• Education can’t be quantified
Athena's logo

I have been enjoying teaching literature and etymology at Athena’s, an online school for gifted homeschoolers. I’d never be able to put together enough students in my town to carry a multi-age class in etymology, but online, I meet weekly with a pack of enthusiastic, word-crazy kids.

Digital education won’t save us, but…

I actually agree completely with the digital education doubters: Digital education is not the answer to all of our educational woes. We need well-educated, well-respected teachers who are paid well and given ample opportunity to continue their education throughout their careers. We need a variety of types of schools for different types of learners, and these schools need to be clean, well-stocked, happy places where everyone actually wants to be. Human beings are social animals, and we need education to reflect that part of our nature.

On the other hand, digital education is, in fact, filling needs that real-world education has not fulfilled, especially for children. First of all, our education system—not just public schools but also private—tends to focus on the broad middle of the spectrum. Educational institutions can’t serve every child’s needs; they are designed to fit some chunk of the spectrum. Private schools, at least, can admit this fact and cater to certain types of learners, or certain types of families. But we have charged our public schools with the seemingly unattainable goal of serving every child’s needs.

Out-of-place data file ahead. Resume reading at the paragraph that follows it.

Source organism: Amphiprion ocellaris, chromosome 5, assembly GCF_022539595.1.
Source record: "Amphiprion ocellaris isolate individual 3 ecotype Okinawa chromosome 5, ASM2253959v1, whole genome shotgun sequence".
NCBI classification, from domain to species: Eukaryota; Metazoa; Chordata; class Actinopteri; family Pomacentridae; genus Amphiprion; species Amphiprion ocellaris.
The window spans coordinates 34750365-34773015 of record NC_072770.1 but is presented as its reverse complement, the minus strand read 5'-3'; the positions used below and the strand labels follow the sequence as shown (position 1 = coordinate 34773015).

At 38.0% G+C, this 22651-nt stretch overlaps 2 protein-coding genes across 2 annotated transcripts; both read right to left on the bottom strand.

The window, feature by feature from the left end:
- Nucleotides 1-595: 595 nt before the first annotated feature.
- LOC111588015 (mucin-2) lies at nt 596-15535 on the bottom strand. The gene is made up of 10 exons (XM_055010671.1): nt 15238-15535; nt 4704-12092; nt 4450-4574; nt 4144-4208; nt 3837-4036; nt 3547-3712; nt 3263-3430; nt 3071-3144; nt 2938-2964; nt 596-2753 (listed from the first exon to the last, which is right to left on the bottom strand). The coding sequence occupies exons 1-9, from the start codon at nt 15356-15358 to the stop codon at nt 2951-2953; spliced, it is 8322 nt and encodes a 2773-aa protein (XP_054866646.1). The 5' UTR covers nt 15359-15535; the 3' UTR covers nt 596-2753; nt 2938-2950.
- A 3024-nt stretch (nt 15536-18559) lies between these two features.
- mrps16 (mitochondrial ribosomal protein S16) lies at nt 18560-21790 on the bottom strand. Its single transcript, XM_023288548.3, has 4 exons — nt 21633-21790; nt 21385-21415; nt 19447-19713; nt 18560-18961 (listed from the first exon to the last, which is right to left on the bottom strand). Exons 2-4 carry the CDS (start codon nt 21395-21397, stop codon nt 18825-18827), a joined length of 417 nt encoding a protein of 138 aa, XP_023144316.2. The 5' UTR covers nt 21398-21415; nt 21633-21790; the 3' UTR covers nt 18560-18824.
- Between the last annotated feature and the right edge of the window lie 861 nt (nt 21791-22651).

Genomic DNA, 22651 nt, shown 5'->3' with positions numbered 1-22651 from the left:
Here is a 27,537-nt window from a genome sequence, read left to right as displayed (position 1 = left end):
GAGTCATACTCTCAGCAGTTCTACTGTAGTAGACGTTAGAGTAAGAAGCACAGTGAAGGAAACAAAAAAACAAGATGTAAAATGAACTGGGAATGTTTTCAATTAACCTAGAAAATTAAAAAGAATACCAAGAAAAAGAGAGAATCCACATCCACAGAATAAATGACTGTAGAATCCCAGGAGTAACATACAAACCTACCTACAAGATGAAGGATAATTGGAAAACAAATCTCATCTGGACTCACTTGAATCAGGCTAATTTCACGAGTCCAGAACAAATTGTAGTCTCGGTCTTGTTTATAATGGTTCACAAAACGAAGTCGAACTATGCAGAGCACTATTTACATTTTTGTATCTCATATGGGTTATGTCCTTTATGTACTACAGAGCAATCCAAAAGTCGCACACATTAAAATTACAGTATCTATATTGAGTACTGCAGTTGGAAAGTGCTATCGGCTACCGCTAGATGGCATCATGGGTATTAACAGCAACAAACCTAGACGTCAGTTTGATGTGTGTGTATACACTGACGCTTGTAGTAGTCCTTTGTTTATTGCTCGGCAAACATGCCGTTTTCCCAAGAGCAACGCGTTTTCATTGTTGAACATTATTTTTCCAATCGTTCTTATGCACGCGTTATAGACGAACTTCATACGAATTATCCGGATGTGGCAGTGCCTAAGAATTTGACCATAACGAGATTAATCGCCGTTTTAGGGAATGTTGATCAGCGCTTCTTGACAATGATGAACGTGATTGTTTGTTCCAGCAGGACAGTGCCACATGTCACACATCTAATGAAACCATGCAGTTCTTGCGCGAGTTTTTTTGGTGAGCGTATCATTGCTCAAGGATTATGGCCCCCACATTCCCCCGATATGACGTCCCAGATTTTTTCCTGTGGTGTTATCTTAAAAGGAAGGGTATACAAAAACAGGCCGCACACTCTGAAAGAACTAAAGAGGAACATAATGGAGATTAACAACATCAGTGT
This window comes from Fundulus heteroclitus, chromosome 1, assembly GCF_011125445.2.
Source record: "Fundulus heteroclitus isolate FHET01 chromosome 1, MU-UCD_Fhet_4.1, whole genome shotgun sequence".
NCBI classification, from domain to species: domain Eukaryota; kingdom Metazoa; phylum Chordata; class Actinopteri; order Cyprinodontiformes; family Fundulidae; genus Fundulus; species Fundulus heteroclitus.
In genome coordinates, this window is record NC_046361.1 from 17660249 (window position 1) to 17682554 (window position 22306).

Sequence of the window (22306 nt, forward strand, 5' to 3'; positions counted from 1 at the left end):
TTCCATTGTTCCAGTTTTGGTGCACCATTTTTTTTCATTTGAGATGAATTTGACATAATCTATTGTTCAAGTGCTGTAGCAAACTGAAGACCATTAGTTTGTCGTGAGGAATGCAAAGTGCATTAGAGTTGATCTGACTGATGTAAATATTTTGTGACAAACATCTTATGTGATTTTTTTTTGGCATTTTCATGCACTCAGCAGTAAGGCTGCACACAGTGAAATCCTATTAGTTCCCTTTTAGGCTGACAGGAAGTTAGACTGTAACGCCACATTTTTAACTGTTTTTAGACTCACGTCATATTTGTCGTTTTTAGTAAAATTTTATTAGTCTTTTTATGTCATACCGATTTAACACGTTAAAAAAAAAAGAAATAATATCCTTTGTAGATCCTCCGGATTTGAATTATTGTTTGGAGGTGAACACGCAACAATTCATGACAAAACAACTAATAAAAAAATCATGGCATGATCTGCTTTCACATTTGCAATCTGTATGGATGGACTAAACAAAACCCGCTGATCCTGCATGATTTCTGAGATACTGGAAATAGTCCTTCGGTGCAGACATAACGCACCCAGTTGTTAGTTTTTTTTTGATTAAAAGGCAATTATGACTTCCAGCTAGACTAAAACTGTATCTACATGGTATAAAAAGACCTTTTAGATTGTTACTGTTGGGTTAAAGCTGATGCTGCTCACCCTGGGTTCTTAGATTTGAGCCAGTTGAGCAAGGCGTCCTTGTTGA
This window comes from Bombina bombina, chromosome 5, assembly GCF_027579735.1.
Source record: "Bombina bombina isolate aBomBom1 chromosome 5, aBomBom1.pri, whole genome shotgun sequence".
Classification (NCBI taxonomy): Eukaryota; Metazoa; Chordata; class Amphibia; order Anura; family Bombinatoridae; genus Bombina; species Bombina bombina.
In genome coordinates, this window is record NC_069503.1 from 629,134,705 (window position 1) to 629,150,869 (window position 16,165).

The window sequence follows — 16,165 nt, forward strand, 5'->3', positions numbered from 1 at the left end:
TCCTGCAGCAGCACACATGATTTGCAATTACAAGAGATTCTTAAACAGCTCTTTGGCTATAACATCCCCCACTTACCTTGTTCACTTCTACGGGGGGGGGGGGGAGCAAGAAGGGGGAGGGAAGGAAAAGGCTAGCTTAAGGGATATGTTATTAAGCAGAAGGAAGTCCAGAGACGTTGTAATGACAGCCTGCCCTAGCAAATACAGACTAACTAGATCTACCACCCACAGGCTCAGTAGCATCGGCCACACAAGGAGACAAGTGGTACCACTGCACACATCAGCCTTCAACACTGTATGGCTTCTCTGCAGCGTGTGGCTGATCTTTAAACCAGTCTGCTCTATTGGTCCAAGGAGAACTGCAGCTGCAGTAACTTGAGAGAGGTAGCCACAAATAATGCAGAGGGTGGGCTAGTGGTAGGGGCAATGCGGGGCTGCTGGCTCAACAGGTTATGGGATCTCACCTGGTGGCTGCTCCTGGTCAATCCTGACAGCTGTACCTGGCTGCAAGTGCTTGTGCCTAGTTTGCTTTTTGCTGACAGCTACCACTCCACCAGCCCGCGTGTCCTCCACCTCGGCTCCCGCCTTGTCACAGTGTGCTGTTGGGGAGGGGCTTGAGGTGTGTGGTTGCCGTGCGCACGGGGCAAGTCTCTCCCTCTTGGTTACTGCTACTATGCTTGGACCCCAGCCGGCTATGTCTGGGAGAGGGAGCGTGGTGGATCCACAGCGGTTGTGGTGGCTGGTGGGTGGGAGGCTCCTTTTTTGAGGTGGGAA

Digital education helps to make that goal a bit more attainable. Children who are advanced in a subject can take online classes to learn more advanced material than their physical world teachers are able to teach. They can also find communities of learners who are like them—each child is unusual in his or her own environment, but on the Internet, just one of a crowd.

Children who are struggling also benefit from digital education. Children who require more repetition in math, for example, can get that repetition in a math program geared toward their needs. Children who need more instruction in reading can practice with modern tools that help them progress more quickly.

Digital education also democratizes education. It used to be that your zip code pretty much determined your prospects. It is still the case that your zip code pretty much determines the test scores at your physical world school, but it doesn’t have to hold back a student who wants to access higher learning anymore. Digital education has made learning available to all, even the many who don’t yet know it exists.

Change can be uncomfortable

kid with computer

Kids anywhere can come together to learn subjects they choose from enthusiastic teachers.